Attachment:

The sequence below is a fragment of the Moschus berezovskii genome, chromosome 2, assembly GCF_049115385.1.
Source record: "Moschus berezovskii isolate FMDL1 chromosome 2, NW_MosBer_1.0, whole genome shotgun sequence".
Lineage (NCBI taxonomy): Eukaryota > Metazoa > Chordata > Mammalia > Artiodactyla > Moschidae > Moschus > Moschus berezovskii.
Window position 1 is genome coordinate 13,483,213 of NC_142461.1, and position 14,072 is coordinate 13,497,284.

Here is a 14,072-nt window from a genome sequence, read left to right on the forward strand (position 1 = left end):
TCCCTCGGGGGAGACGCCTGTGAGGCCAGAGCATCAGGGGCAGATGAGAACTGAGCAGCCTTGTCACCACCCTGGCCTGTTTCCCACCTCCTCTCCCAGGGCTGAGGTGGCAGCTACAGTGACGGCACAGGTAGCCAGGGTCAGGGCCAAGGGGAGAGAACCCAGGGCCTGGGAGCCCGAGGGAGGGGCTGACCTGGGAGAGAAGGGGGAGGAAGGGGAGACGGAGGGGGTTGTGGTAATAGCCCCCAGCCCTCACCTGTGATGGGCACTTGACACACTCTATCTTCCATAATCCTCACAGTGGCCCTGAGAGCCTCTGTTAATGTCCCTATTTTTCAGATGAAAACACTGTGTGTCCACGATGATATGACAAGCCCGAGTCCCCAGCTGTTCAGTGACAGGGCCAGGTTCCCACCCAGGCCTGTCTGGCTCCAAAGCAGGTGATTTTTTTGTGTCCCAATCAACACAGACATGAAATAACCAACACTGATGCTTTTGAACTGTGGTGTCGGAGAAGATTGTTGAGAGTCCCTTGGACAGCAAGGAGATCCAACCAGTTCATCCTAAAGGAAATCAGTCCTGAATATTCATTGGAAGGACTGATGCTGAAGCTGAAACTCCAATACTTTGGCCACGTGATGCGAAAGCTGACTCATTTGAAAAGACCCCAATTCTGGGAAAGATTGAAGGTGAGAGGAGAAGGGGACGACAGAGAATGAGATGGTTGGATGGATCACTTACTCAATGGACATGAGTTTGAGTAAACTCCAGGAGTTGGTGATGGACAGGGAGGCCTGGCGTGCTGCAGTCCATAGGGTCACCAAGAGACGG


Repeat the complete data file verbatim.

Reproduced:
The sequence below is a fragment of the Moschus berezovskii genome, chromosome 2, assembly GCF_049115385.1.
Source record: "Moschus berezovskii isolate FMDL1 chromosome 2, NW_MosBer_1.0, whole genome shotgun sequence".
Lineage (NCBI taxonomy): Eukaryota > Metazoa > Chordata > Mammalia > Artiodactyla > Moschidae > Moschus > Moschus berezovskii.
Window position 1 is genome coordinate 13,483,213 of NC_142461.1, and position 14,072 is coordinate 13,497,284.

Here is a 14,072-nt window from a genome sequence, read left to right on the forward strand (position 1 = left end):
TCCCTCGGGGGAGACGCCTGTGAGGCCAGAGCATCAGGGGCAGATGAGAACTGAGCAGCCTTGTCACCACCCTGGCCTGTTTCCCACCTCCTCTCCCAGGGCTGAGGTGGCAGCTACAGTGACGGCACAGGTAGCCAGGGTCAGGGCCAAGGGGAGAGAACCCAGGGCCTGGGAGCCCGAGGGAGGGGCTGACCTGGGAGAGAAGGGGGAGGAAGGGGAGACGGAGGGGGTTGTGGTAATAGCCCCCAGCCCTCACCTGTGATGGGCACTTGACACACTCTATCTTCCATAATCCTCACAGTGGCCCTGAGAGCCTCTGTTAATGTCCCTATTTTTCAGATGAAAACACTGTGTGTCCACGATGATATGACAAGCCCGAGTCCCCAGCTGTTCAGTGACAGGGCCAGGTTCCCACCCAGGCCTGTCTGGCTCCAAAGCAGGTGATTTTTTTGTGTCCCAATCAACACAGACATGAAATAACCAACACTGATGCTTTTGAACTGTGGTGTCGGAGAAGATTGTTGAGAGTCCCTTGGACAGCAAGGAGATCCAACCAGTTCATCCTAAAGGAAATCAGTCCTGAATATTCATTGGAAGGACTGATGCTGAAGCTGAAACTCCAATACTTTGGCCACGTGATGCGAAAGCTGACTCATTTGAAAAGACCCCAATTCTGGGAAAGATTGAAGGTGAGAGGAGAAGGGGACGACAGAGAATGAGATGGTTGGATGGATCACTTACTCAATGGACATGAGTTTGAGTAAACTCCAGGAGTTGGTGATGGACAGGGAGGCCTGGCGTGCTGCAGTCCATAGGGTCACCAAGAGACGG